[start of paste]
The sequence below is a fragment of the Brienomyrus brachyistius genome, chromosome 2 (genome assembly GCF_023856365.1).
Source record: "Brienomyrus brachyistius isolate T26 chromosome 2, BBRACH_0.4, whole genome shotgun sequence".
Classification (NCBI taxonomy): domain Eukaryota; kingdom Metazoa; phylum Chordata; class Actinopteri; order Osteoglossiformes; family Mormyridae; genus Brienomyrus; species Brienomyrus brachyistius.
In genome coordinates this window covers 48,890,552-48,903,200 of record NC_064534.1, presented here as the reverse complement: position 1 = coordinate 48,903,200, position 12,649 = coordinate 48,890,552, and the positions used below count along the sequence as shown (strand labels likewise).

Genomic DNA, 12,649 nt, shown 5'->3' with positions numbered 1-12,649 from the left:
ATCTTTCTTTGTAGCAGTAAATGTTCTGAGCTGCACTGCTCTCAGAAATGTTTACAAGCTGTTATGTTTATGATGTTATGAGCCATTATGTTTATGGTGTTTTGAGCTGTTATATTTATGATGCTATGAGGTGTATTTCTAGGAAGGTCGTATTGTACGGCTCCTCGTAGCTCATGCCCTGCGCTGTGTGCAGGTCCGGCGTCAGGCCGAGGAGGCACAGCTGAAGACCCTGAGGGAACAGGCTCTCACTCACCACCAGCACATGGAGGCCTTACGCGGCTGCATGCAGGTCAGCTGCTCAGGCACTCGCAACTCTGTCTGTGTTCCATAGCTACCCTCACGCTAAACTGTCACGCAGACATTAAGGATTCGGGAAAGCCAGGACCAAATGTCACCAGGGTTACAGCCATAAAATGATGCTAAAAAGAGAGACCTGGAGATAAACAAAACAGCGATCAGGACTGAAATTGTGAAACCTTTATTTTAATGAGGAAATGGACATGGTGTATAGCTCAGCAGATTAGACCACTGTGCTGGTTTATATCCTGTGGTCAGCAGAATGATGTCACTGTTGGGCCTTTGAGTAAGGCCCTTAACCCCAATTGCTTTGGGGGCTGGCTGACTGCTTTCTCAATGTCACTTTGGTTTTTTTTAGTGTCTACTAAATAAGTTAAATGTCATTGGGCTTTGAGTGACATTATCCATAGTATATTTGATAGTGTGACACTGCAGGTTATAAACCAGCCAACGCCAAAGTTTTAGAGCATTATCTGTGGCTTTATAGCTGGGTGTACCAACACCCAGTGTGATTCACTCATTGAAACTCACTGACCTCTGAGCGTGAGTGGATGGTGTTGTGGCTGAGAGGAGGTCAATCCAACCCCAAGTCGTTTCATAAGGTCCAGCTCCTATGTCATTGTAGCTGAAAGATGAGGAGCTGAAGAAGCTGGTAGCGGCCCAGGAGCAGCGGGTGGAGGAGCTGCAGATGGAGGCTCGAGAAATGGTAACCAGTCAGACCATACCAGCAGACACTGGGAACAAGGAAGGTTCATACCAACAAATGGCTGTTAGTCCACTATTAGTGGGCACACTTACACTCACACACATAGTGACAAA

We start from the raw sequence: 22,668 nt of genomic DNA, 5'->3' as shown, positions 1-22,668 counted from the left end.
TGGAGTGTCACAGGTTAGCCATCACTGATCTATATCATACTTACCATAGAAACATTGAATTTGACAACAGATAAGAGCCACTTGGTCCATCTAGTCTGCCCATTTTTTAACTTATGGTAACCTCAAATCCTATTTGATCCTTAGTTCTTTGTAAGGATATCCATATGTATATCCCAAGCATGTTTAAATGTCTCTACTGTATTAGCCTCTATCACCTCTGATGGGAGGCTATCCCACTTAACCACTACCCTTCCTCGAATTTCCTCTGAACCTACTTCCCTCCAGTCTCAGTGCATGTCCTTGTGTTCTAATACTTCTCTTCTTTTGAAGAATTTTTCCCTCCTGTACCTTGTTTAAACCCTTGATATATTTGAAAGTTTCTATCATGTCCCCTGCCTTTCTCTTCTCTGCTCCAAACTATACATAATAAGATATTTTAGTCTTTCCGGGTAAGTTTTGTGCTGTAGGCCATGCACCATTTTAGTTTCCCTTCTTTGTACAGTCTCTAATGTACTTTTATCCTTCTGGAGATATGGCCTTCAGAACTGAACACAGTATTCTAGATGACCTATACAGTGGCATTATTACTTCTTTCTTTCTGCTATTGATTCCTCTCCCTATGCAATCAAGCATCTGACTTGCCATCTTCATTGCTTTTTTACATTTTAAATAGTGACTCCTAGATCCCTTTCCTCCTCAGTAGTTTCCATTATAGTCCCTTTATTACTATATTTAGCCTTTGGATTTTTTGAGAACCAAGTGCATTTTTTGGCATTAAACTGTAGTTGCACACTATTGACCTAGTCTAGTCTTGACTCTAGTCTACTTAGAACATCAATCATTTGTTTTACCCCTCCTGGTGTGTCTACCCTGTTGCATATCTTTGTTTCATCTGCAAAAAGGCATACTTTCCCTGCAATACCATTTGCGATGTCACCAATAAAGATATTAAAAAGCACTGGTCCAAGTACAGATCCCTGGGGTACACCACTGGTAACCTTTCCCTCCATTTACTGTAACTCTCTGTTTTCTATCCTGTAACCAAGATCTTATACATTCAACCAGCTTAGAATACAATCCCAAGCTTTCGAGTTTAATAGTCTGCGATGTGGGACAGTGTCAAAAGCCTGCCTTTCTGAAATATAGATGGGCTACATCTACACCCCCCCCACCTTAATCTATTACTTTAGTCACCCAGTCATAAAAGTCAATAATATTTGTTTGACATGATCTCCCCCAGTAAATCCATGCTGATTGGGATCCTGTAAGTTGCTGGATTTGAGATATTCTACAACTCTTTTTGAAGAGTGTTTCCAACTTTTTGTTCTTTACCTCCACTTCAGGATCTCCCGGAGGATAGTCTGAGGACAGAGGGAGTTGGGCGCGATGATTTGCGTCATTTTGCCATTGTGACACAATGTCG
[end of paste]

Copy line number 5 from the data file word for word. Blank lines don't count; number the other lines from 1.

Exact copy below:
Genomic DNA, 12,649 nt, shown 5'->3' with positions numbered 1-12,649 from the left: